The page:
Divisive Leadership and Uncivil Followership

Here at WorkplacePsychology.Net, I don’t take political sides. What I am interested in is examining effective leadership. The Center for Creative Leadership’s Bill Adams recently wrote a piece called “Crisis in Leadership: The Healthcare Bill.” It’s a well-written and balanced perspective on leadership in Washington.

The Center for Creative Leadership describes leadership using the acronym DAC, direction, alignment and commitment. Effective leaders are able to set the direction, create alignment, and secure commitment from their followers.

Back in February, I wrote about “Implementing Change and Overcoming Resistance” (it is one of the most visited posts on WorkplacePsychology.Net). In that post, I shared professor John Kotter’s 8-Stage Process to Creating Major Change. I also cited Schermerhorn, Hunt, & Osborn’s (2005) tips for overcoming resistance to change.

Like many Americans, I have been following the healthcare debate and (unfortunately) all the uncivil debates and actions (from both sides and from angry politicians and passionate Americans). Though there was much talk about gathering support, the healthcare vote became very one-sided as its passage included not one Republican vote in Congress.

From a leadership perspective, I wish leaders in Washington had followed Schermerhorn, Hunt, & Osborn’s (2005) advice in gaining alignment and overcoming resistance. To overcome resistance to change, make sure that the following criteria are met (Schermerhorn, Hunt, & Osborn, 2005):

  1. Benefit: Whatever it is that is changing, that change should have a clear relative advantage for those being asked to change; it should be seen as “a better way.”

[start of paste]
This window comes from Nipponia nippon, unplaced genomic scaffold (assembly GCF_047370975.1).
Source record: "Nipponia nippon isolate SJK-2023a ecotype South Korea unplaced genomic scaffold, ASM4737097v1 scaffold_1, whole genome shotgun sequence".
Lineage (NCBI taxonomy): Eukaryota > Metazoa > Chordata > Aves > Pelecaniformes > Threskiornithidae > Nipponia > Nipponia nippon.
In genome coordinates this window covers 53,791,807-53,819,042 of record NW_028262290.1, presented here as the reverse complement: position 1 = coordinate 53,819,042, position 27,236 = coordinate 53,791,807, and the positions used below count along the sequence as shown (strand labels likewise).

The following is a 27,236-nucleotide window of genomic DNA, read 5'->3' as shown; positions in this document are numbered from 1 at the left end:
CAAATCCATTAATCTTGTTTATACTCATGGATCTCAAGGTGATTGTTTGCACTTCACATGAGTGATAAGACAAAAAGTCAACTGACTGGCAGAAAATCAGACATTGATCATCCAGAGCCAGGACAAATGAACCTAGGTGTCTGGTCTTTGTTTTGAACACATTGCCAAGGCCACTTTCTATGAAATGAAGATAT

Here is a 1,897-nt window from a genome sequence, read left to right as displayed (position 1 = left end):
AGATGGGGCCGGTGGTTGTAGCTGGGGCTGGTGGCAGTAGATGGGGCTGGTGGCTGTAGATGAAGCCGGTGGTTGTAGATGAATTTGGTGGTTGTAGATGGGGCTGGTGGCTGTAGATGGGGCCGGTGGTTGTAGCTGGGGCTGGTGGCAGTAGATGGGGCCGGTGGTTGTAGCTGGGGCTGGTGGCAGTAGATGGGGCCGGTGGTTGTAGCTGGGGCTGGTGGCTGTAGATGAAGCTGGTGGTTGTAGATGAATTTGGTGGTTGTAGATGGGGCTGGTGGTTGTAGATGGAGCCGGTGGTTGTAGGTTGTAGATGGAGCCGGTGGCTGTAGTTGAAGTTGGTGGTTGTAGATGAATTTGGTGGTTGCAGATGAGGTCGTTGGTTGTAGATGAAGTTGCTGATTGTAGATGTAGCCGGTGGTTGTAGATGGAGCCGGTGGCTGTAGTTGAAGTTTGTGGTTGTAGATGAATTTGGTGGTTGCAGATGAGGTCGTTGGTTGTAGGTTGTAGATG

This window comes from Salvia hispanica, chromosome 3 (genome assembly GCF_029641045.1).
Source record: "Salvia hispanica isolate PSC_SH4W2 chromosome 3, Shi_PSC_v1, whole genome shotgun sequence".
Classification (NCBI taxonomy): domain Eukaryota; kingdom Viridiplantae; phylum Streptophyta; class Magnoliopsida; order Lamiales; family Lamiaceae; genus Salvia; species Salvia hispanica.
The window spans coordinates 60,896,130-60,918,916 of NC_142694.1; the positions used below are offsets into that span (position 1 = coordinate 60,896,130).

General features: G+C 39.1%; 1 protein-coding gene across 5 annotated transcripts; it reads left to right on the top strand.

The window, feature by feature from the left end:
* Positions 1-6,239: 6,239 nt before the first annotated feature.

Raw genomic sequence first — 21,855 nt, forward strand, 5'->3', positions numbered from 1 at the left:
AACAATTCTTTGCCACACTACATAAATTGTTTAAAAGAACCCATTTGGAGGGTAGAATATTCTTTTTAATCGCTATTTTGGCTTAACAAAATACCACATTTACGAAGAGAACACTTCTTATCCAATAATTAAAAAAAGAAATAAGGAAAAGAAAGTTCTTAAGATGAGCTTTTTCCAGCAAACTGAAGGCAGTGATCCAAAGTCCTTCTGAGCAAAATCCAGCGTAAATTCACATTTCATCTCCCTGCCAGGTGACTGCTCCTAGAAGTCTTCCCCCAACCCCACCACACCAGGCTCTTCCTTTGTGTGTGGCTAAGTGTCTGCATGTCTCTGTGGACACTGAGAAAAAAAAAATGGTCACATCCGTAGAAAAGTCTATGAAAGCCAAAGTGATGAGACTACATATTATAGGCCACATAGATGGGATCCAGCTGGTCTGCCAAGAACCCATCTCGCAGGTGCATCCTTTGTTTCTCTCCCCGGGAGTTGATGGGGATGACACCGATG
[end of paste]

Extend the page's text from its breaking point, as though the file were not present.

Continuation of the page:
2. Compatibility: The change should be as compatible as possible with the existing values and experiences of the people being asked to change.
  3. Complexity: The change should be no more complex than necessary; it must be as easy as possible for people to understand and use.
  4. Triability: The change should be something that people can try on a step-by-step basis and make adjustments as things progress.

I believe the two biggest obstacles which contributed to and exacerbated the strong disagreements and hostilities are compatibility and complexity. Somehow, I think the leaders in Washington forgot these little gems of leadership.

By strong-arming the healthcare bill through Congress using solely Democratic votes, the leaders have failed to see that this was not an effective solution in getting buy-in from the general followership. With the healthcare debate still ongoing (albeit very heated, discourteous, and even violent), the leaders decided to bypass the compatibility step in overcoming resistance.

The other piece that certainly did not help was the complexity of the healthcare bill, which totaled nearly 2000 pages. I highly doubt that anyone sat through and read it cover to cover. By the time a 2000-pages document gets translated and explained, something is bound to get lost in the translation. Politicians talk politics and sugarcoat or conveniently skip important facts and details. Special interest groups have their agendas, and so on. Throughout this maze of complexity, few have been able to (1) clearly explain what the healthcare bill is and (2) how the average American can use it (due to the many caveats).

What is equally alarming is that people upset over the healthcare bill’s passage have taken such extreme and sometimes violent displays of dissatisfaction, while those responsible for its passage turn a blind eye.

My hope for all Americans (those for, against, and indifferent to the healthcare bill) is to honor one another even as we disagree. When members in Congress yell out “you lie” to a sitting American President and another shouting “baby killer” while a fellow Congressman is talking, we have sadly forgotten the civility & decorum that is required and expected of all adults. It is sad (at least to me) that adults need to be reminded to practice polite & courteous behaviors.

When I worked as a behavior specialist in the school system, I certainly expected discourteous and rude behaviors from children. But, when I see adults (leaders and role models) behave worse than children, it makes me ashamed to call myself a “grown-up.”

Reference

Schermerhorn, J.R., Hunt, J.G., & Osborn, R.N. (2005). Organizational Behavior (9th ed.). New York: John Wiley & Sons, Inc.